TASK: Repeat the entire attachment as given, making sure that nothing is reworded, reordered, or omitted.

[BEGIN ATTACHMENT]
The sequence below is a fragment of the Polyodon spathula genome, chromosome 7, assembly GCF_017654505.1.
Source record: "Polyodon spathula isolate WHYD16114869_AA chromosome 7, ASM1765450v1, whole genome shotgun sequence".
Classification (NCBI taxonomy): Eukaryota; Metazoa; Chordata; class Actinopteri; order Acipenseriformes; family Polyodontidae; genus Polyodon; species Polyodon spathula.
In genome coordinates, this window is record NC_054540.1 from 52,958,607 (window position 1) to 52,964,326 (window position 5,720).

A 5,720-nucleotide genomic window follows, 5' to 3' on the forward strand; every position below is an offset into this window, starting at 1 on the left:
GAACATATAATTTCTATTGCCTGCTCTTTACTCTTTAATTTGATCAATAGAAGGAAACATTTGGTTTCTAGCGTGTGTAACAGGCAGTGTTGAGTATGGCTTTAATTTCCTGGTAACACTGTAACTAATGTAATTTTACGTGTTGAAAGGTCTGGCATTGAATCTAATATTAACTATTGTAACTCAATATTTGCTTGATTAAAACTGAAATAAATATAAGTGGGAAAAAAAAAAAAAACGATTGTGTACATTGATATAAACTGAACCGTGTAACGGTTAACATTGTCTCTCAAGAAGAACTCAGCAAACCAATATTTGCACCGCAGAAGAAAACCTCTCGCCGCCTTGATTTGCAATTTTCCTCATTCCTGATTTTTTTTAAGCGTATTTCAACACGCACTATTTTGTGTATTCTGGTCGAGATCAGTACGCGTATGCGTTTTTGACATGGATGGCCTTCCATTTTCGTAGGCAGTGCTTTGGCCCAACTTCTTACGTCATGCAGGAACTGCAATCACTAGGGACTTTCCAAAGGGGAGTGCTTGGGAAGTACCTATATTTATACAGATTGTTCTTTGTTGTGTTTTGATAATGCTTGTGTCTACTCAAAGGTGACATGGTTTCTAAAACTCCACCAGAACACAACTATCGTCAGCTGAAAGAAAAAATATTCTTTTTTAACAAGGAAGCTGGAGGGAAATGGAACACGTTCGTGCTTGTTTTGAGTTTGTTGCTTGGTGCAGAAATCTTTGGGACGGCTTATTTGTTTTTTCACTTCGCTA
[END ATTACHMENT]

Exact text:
The sequence below is a fragment of the Polyodon spathula genome, chromosome 7, assembly GCF_017654505.1.
Source record: "Polyodon spathula isolate WHYD16114869_AA chromosome 7, ASM1765450v1, whole genome shotgun sequence".
Classification (NCBI taxonomy): Eukaryota; Metazoa; Chordata; class Actinopteri; order Acipenseriformes; family Polyodontidae; genus Polyodon; species Polyodon spathula.
In genome coordinates, this window is record NC_054540.1 from 52,958,607 (window position 1) to 52,964,326 (window position 5,720).

A 5,720-nucleotide genomic window follows, 5' to 3' on the forward strand; every position below is an offset into this window, starting at 1 on the left:
GAACATATAATTTCTATTGCCTGCTCTTTACTCTTTAATTTGATCAATAGAAGGAAACATTTGGTTTCTAGCGTGTGTAACAGGCAGTGTTGAGTATGGCTTTAATTTCCTGGTAACACTGTAACTAATGTAATTTTACGTGTTGAAAGGTCTGGCATTGAATCTAATATTAACTATTGTAACTCAATATTTGCTTGATTAAAACTGAAATAAATATAAGTGGGAAAAAAAAAAAAAACGATTGTGTACATTGATATAAACTGAACCGTGTAACGGTTAACATTGTCTCTCAAGAAGAACTCAGCAAACCAATATTTGCACCGCAGAAGAAAACCTCTCGCCGCCTTGATTTGCAATTTTCCTCATTCCTGATTTTTTTTAAGCGTATTTCAACACGCACTATTTTGTGTATTCTGGTCGAGATCAGTACGCGTATGCGTTTTTGACATGGATGGCCTTCCATTTTCGTAGGCAGTGCTTTGGCCCAACTTCTTACGTCATGCAGGAACTGCAATCACTAGGGACTTTCCAAAGGGGAGTGCTTGGGAAGTACCTATATTTATACAGATTGTTCTTTGTTGTGTTTTGATAATGCTTGTGTCTACTCAAAGGTGACATGGTTTCTAAAACTCCACCAGAACACAACTATCGTCAGCTGAAAGAAAAAATATTCTTTTTTAACAAGGAAGCTGGAGGGAAATGGAACACGTTCGTGCTTGTTTTGAGTTTGTTGCTTGGTGCAGAAATCTTTGGGACGGCTTATTTGTTTTTTCACTTCGCTA